Visit to Hong Kong

Discussion in 'International Transport' started by hwpa46, 10 Aug 2018.

  1. hwpa46

    hwpa46 Member

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    I am visiting HK for a week, and was wondering whether there are any stand-out railway things I should be trying to see (without risking arrest, etc.!)? I know there's a "tramway" up to the Peak and will certainly do that. Is there a transport museum?
    Many thanks in anticipation
    Graham
     
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  3. class387

    class387 Established Member

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    Definitely take a ride on one of the old double deck city trams. The Peak Tram is worth doing but expect a queue of at least an hour for tickets, most likely longer.

    The new South Island MTR has driverless trains, and you can ride old Metro Cammell units on the Island and Tsuen Wan lines.

    Also the ferry ride between Kowloon and Hong Kong is a must do. Especially try to do it at night - the skyline is quite amazing.

    The Hong Kong railway museum is in Tai Po in the suburbs, which you can reach by the East Rail MTR line. I've never been there, but it seems to be in an old colonial railway station and has old rolling stock and displays. Closed Tuesdays.

    Hong Kong is one of those cities that have a great centre and then pretty horrendous suburbs - so try to stay central. All of it is safe though.

    At the end of the year the proposed Chinese bullet train service should reach Hong Kong, but I assume it would be difficult to view or ride without a Chinese Visa.

    I don't think you'll get arrested. Enjoy your trip!
     
  4. TheAlbanach_

    TheAlbanach_ Member

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    If you want to escape the city, take the boat out to Cheung Chau! Beautiful island to walk around! Take the ferry over to Macau too to visit the casinos. The line to Disneyland has their own special trains that are Mickey mouse themed too! Ride the Ding Dings (trams). The airport line trains are nice too but expensive compared to the rest of the MTR.
     
  5. Ianno87

    Ianno87 Established Member

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    I loved Hong Kong.

    The Hong Kong Railway museum is small but a nice collectiom. Nice way to get out of the city for an hour or so.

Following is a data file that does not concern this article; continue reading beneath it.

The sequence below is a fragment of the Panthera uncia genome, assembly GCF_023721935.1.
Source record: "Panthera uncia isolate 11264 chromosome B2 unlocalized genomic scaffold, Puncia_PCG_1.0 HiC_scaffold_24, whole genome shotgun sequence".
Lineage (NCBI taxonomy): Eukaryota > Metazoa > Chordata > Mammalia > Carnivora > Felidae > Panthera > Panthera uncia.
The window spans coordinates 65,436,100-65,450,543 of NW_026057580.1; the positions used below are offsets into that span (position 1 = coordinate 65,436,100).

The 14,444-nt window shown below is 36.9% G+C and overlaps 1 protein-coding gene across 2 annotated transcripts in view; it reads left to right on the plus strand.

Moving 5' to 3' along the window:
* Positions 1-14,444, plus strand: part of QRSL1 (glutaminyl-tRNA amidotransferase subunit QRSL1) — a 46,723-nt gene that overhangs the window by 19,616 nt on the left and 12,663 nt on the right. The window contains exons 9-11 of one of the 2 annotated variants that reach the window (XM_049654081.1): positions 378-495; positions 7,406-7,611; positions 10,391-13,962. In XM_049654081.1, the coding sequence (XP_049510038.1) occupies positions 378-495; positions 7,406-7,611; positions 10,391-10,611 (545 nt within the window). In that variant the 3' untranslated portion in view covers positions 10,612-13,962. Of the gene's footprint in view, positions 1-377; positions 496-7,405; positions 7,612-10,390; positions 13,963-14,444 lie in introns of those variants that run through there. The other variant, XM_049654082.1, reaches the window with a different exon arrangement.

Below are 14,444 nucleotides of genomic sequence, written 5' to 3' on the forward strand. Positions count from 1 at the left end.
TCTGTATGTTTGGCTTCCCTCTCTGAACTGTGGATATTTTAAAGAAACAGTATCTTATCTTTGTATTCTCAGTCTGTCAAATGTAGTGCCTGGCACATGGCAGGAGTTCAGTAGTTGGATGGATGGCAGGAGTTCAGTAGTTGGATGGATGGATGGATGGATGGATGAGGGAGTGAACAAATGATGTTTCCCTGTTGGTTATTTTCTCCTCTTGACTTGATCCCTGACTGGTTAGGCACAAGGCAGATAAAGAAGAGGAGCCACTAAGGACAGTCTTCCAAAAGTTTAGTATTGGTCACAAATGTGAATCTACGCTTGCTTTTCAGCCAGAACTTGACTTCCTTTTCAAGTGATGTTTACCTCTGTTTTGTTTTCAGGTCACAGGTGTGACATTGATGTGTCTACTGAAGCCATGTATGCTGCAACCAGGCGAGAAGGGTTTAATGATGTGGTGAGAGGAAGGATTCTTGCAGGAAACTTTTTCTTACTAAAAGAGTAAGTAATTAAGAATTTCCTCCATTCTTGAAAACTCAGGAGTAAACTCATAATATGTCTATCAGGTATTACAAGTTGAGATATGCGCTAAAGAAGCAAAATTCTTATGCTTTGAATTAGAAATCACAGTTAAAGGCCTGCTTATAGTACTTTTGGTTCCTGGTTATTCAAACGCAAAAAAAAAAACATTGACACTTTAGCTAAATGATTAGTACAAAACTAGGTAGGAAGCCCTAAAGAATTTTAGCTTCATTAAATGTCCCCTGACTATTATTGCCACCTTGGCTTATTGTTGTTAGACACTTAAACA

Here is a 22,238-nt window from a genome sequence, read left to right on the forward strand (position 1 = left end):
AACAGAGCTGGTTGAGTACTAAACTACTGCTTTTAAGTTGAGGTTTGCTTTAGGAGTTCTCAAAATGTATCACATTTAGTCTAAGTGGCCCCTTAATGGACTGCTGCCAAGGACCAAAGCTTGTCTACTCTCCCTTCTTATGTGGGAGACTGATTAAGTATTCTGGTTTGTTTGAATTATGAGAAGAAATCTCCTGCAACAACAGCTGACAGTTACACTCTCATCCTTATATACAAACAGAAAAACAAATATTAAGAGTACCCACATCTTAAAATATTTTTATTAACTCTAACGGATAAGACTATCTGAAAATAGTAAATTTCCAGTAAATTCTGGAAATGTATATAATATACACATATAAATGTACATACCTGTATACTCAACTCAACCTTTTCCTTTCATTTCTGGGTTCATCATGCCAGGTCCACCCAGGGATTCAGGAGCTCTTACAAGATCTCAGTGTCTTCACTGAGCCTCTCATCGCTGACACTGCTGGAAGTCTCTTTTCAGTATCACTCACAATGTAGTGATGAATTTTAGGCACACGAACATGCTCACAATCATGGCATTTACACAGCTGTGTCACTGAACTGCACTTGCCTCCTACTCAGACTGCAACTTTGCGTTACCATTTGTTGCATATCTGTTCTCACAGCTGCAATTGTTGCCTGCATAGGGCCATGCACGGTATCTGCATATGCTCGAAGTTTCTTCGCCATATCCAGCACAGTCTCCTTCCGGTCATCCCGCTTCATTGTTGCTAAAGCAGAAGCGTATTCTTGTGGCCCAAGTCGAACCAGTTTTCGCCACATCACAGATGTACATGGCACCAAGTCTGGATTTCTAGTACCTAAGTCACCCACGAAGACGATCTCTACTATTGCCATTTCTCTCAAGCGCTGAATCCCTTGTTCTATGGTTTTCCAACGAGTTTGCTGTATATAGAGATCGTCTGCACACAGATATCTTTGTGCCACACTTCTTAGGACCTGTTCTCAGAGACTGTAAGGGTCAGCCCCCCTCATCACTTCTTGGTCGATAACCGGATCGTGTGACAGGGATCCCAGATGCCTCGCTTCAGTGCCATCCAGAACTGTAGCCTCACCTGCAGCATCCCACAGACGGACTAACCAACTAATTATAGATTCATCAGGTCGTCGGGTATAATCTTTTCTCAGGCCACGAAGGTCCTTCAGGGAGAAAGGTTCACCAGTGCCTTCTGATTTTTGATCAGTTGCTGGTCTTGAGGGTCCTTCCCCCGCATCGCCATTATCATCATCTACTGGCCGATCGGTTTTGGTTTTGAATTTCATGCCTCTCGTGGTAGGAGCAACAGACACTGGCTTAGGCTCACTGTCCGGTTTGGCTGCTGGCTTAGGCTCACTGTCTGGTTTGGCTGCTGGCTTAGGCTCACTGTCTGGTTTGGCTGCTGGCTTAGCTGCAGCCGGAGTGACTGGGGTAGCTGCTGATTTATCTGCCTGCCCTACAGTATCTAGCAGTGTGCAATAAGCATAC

Second getting the ferry between Kowloon and Hong Kong Island.

    Also:
    -Bus ride along the beaches to the south side of Hong Kong Island (e.g Repulse Bay)
    -Ride the trams end to end (23p single!)
    -Get the ferry out to Lantau Island (from main Hong Kong Pier)
    -Look across the Harbour from Kowloon to Hong Kong Island at night

    And if you're into your aviation history, go seek out Checkerboard Hill
     
  6. route101

    route101 Established Member

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    Loved Hong Kong .

    The trams , sitting on the top deck in the humid air .
    How easy is it to cross the border ? The metro runs right up
     
  7. flymo

    flymo Established Member

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    Lived in HK for nearly 25 years now and no guesses what my local station is ( <------ ). The South Island line is OK, if a little crowded at peaks, like all HK transport but as it is driverless there are good views out the front or back windows on the 11 minute ride. Some overground, some underground. Admiralty Station is a pain in the proverbial and is getting worse.

    The MTR goes up to the Chinese border at two stations, Lo Wu and Lok Ma Chau. You'll need a China visa to go across the border but some people have suggested it is possible to get one at the border but with a UK passport I wouldn't try that myself. There are MTR lines in Shenzhen too which can be accessed fairly easily from both border crossings.

    The high speed rail to China is slated to open around Sept 25 but this is subject to a court ruling next week concerning whether Chinese officials can operate in HK without breaching the one country - two systems principles. I find the whole thing laughable beyond belief. If it does open in Sept, best to leave it for a while as it will be a zoo for the first few weeks. There are mainland trains on the line up to the Lo Wu border too, the daily one to either Shanghai or Beijing heads north at around 3:15pm from Hung Hom Station. There are the regular trains to Guangzhou also, some of them double deck KTT throughout the day.

    The Macau-Zhuhai-HK bridge should open later in the year too, another white elephant with construction issues, falsified concrete testing records which people have been jailed for, pilings that had to be dug out and redone (on the HK side - not China) due to falsified depth records, reports of protection dolosse blocks around the islands where the bridge goes into a tunnel for a bit, being displaced all makes me think I'll leave these major infrastructure project alone. I'll still take the ferry to Macau or Zhuhai thanks.

    the MTR is under a massive media spotlight here due to reports of alleged shoddy construction, variance of build plans and subsidence all over the place in the construction if the Shatin-Central link. This is going to run and run in the media and courts as this is how HK works.

    On the brighter side the LRT in Tuen Mun/Tin Shui Wai/Yuen Long is always worth a ride, buses are plentiful and frequent for the most part. Citybus/ NWFB/KMB all now have next bus arrival time apps which are invaluable for planning interchanges, downloadable from your favourite app store.

    Lantau island is very busy weekends, as is Cheung Chau, ferries fill up fast. The bus ride along the south Lantau shore is pretty scenic, NLB (New Lantao Bus) should be introducing new E400 on the 3M soon from Tung Chung to Mui Wo. There is also the cable car to the Big Buddha at Ngong Ping if you feel like a change of transport mode.